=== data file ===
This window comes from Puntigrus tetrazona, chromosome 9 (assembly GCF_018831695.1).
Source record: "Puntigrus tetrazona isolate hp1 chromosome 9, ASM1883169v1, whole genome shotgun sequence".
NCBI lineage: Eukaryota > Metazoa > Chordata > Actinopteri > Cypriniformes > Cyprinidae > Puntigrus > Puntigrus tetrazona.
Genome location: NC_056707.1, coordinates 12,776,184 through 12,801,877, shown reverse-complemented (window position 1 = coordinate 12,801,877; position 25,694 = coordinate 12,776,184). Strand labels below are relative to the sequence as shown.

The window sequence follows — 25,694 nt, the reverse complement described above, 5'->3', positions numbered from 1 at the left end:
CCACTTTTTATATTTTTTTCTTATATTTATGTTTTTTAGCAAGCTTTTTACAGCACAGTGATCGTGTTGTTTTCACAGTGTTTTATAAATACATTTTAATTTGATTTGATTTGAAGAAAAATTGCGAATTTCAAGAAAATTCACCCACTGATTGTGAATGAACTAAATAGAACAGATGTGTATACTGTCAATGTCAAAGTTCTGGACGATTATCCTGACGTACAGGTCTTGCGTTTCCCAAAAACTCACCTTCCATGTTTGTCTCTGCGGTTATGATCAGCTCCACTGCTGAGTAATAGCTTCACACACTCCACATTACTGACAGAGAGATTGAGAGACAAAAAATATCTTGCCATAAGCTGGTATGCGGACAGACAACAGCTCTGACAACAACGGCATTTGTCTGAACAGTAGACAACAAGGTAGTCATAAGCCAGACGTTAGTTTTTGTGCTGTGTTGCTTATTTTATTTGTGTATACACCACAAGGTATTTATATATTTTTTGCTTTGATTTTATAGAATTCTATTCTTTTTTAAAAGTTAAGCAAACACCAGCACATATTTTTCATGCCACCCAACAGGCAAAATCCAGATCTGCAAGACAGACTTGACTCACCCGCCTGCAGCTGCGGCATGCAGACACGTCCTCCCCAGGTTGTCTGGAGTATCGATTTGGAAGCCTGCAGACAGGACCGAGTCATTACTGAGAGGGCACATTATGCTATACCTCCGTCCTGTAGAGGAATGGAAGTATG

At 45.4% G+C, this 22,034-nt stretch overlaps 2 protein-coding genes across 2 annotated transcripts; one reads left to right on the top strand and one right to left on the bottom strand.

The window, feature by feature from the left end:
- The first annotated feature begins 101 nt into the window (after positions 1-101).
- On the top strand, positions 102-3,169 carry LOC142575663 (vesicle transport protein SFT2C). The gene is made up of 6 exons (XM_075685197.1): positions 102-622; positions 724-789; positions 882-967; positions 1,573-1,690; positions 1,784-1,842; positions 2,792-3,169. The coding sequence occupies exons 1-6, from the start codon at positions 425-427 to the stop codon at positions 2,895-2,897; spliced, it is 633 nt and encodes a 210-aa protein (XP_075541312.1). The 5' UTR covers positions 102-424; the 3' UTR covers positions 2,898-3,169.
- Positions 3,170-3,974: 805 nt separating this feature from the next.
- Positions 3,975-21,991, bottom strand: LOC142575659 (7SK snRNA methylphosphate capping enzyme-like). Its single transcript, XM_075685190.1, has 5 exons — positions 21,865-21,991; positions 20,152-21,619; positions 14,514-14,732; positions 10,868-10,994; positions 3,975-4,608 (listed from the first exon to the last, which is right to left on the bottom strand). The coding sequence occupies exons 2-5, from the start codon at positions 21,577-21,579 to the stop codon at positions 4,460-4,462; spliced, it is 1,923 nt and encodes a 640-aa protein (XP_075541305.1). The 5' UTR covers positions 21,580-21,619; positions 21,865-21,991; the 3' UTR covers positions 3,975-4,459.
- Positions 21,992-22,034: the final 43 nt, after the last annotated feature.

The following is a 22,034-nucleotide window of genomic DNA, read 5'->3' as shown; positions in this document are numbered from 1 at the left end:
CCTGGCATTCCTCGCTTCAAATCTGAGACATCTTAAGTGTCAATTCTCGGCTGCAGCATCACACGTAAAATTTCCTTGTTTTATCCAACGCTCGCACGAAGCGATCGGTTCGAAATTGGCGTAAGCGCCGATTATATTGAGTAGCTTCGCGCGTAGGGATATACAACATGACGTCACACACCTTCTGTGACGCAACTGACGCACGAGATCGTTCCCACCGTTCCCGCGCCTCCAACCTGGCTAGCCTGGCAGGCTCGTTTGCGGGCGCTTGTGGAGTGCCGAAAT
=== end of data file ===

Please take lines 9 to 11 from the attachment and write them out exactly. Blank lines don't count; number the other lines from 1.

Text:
- The first annotated feature begins 101 nt into the window (after positions 1-101).
- On the top strand, positions 102-3,169 carry LOC142575663 (vesicle transport protein SFT2C). The gene is made up of 6 exons (XM_075685197.1): positions 102-622; positions 724-789; positions 882-967; positions 1,573-1,690; positions 1,784-1,842; positions 2,792-3,169. The coding sequence occupies exons 1-6, from the start codon at positions 425-427 to the stop codon at positions 2,895-2,897; spliced, it is 633 nt and encodes a 210-aa protein (XP_075541312.1). The 5' UTR covers positions 102-424; the 3' UTR covers positions 2,898-3,169.
- Positions 3,170-3,974: 805 nt separating this feature from the next.